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Some Thoughts on the Definition of Biblical Theology

In recent years biblical theology has become increasingly popular in Christian circles. That is not to say that “the truths of the Bible” or “biblical doctrines” were unpopular and are now becoming popular, or that there has been any particular revival in the church, but rather that a certain way of doing theology is becoming more popular in pulpits, in the Christian blogosphere, and in the academy. Perhaps because of its recent growth into the limelight, many people seem confused about the definition of biblical theology, and this confusion muddies theological discussion. The cause of this is a tendency to define biblical theology in terms of its results and findings instead of its methods.

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Marie Kondo and Romans 1

Marie Kondo: Tidying Expert

My fiancĂ©e and I have been enjoying a Netflix show called Tidying Up with Marie Kondo. In the show, Japanese tidying expert Marie Kondo helps her hapless clients figure out how to clean up their lives by getting rid of things that no longer give them joy. This system based on the idea of “sparking joy” is called KonMari. I cannot tell you why we enjoy this show so much, but were you to watch it, it would likely spark joy for you.

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A Love Letter to Small Groups

My Dear Church Small Groups, Past, Present, and Future:

You have had a larger impact on my personal development than any other institution save my family. From sometime in mid elementary school, I started attending groups of males only led by one or two leaders for discussion and relationship. You, small groups, were always a part of my church groups, and so always a part of my church life. You integrated my church life with my daily life. You helped me apply what I learned from God’s Word to all my life. In numerous ways, would not be the person I am today if not for you. Oh how I have benefitted from thee! Let me count the ways.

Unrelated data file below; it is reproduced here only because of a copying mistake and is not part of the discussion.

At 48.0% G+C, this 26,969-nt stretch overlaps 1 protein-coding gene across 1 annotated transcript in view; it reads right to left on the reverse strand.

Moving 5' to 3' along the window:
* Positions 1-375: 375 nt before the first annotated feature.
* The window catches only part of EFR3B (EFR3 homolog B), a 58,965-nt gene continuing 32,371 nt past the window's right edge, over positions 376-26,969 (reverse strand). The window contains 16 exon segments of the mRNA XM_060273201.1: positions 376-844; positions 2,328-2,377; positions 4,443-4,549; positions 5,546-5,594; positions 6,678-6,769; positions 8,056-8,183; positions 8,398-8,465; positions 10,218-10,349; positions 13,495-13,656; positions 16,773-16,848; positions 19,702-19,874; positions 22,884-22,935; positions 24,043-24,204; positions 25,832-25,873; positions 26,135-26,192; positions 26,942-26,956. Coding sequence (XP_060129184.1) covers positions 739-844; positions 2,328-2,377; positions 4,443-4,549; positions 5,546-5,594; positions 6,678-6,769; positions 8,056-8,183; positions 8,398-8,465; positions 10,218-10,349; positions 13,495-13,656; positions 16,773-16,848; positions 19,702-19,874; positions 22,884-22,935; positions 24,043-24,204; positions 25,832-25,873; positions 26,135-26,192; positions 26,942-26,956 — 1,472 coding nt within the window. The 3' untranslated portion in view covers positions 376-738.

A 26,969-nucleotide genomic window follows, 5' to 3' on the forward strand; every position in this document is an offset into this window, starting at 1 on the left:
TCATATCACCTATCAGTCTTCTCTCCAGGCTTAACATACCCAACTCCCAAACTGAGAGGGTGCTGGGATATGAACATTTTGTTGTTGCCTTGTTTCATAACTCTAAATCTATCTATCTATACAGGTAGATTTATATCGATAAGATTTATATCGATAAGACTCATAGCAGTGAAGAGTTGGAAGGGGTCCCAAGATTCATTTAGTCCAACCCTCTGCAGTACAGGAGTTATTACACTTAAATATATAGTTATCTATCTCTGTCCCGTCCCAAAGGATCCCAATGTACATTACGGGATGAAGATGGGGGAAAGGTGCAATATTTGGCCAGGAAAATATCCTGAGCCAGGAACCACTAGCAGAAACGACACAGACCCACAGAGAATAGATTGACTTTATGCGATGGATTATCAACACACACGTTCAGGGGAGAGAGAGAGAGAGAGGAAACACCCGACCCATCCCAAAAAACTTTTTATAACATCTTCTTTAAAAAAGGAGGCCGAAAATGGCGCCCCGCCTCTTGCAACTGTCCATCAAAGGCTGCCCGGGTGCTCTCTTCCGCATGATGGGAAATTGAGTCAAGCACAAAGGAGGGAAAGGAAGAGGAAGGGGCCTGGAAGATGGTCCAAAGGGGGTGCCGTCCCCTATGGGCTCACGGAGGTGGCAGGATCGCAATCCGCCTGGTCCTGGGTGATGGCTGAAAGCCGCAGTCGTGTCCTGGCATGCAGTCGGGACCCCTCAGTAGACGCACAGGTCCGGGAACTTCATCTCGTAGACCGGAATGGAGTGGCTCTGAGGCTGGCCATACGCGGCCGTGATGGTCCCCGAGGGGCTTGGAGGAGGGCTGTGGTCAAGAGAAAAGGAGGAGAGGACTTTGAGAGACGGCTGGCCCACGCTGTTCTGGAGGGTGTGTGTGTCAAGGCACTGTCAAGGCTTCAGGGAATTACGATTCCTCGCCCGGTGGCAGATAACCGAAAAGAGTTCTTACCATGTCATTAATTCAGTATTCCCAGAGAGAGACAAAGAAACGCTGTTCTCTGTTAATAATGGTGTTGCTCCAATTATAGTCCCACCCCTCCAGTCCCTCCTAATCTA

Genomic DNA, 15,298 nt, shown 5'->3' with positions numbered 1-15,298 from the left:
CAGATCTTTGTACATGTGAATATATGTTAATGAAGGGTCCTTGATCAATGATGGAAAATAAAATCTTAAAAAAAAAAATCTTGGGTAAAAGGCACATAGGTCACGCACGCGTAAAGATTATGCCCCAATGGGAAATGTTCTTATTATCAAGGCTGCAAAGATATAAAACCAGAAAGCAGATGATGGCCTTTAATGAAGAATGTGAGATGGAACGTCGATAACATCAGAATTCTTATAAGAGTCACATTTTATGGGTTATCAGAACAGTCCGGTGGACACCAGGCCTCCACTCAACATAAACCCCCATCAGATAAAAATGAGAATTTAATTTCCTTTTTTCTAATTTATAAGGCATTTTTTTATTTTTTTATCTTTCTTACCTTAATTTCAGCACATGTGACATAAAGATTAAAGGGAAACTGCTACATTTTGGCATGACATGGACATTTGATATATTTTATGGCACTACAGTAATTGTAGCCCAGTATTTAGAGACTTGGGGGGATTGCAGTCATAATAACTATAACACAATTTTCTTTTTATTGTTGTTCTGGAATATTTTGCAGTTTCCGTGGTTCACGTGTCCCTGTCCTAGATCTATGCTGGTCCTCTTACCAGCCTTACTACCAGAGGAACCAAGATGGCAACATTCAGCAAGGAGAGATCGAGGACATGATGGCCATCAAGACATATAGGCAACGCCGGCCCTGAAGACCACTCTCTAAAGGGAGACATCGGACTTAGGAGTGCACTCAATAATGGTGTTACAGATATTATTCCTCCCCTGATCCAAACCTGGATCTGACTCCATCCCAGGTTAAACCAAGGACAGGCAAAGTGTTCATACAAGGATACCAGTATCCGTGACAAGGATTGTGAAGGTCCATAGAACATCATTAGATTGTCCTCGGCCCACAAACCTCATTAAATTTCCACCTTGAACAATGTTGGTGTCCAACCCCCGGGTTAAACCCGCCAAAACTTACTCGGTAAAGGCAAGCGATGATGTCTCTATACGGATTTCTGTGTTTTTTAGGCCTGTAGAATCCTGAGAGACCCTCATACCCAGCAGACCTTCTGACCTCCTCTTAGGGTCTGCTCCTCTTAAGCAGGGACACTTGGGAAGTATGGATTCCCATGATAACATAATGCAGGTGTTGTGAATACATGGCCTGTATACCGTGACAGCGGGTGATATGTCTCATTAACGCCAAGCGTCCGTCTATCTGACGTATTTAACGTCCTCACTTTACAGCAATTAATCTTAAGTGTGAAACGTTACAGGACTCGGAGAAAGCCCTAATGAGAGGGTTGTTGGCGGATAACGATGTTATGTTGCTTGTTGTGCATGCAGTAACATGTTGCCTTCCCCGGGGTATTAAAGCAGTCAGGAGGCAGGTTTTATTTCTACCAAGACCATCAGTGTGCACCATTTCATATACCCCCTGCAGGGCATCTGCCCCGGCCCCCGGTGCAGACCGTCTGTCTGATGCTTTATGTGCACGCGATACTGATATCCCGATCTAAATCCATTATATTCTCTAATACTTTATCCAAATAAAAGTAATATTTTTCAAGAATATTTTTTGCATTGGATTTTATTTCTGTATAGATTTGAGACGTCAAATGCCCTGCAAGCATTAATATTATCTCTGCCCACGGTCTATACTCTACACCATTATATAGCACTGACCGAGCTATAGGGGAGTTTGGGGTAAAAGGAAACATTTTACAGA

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Why Did Abraham Lie about Sarah Twice?

When I was growing up, my family liked to watch some of the old B Westerns. These movies–usually from the thirties and forties, starring John Wayne or Gene Autry or Roy Rodgers or others, were simple in both production and plot. Special effects were minimal. Good always trumped evil. Tropes abounded. Sometimes these movies even borrowed their plots from other B Westerns.

Once, we watched a Gene Autry movie in which a couple women from the east moved near Gene’s ranch and started herding sheep, which Gene was afraid were going to destroy the range. So he and his friends put goop on the sheep to convince the women that the sheep had hoof and mouth disease. Later, we watched a Roy Rogers movie in which a couple women from the east moved near Roy’s ranch and started herding sheep, which Roy was afraid were going to destroy their range. So what do you think they did? Roy and his friends put goop on the sheep to convince the women that the sheep had hoof and mouth disease!